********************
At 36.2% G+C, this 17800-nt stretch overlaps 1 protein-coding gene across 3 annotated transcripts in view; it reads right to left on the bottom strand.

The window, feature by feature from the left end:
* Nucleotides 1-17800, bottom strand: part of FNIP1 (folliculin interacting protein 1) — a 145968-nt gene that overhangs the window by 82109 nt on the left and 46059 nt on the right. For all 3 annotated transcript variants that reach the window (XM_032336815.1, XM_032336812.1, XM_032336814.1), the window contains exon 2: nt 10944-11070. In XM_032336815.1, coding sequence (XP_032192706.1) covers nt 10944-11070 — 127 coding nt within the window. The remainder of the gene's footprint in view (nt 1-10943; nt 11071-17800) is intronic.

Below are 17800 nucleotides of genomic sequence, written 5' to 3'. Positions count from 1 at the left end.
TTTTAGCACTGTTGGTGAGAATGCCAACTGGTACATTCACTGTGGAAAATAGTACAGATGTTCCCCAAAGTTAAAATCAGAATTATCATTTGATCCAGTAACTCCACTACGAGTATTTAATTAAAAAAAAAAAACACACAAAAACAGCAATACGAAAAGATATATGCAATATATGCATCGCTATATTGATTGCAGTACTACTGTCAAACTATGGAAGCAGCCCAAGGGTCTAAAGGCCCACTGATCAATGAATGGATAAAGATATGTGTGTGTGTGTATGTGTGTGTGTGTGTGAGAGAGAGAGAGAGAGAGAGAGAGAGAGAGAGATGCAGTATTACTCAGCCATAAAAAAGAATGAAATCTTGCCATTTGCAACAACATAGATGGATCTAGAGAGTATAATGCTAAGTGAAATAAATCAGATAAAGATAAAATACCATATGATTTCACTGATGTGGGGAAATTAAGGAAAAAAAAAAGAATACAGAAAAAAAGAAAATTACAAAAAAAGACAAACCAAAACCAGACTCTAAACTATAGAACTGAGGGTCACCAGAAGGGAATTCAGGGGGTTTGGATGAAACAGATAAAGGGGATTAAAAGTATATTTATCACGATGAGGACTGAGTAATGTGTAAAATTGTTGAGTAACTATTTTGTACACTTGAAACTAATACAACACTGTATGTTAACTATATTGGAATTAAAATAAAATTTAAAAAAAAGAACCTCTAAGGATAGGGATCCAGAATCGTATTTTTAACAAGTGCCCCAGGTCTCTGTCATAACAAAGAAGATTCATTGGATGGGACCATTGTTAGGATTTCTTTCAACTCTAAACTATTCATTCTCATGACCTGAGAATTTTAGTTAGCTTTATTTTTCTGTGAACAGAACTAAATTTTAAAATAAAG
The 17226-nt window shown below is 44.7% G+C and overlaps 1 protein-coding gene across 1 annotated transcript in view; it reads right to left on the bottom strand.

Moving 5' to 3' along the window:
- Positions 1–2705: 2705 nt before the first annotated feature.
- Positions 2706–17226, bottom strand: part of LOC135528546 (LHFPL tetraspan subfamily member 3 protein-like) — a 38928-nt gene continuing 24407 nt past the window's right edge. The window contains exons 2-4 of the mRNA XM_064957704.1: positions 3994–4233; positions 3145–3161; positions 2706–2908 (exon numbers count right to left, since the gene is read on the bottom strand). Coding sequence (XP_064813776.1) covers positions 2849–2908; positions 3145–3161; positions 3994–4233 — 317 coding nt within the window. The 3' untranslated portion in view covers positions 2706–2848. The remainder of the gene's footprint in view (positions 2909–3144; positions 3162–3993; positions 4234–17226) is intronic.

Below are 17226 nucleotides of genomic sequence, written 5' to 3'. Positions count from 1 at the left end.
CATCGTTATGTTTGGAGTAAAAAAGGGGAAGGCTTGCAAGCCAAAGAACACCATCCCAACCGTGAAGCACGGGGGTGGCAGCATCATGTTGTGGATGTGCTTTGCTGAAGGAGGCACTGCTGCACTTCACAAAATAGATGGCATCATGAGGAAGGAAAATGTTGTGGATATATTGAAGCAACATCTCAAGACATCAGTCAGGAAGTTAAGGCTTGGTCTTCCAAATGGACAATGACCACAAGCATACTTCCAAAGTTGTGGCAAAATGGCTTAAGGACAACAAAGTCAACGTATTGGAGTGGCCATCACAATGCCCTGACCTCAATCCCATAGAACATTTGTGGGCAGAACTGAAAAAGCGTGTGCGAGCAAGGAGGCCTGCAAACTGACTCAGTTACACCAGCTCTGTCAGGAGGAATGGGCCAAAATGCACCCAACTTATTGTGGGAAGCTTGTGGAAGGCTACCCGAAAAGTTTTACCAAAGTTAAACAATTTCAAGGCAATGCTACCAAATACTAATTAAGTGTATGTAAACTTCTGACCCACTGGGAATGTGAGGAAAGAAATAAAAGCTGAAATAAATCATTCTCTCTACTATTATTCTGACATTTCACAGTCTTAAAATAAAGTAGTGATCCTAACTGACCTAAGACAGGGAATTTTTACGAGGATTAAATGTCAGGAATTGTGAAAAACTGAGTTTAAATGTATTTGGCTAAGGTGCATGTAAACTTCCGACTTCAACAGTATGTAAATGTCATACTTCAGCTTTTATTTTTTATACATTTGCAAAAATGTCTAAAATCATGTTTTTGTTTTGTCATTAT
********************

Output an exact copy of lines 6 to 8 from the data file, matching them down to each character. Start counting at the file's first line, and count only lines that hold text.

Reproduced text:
The 17226-nt window shown below is 44.7% G+C and overlaps 1 protein-coding gene across 1 annotated transcript in view; it reads right to left on the bottom strand.

Moving 5' to 3' along the window:
- Positions 1–2705: 2705 nt before the first annotated feature.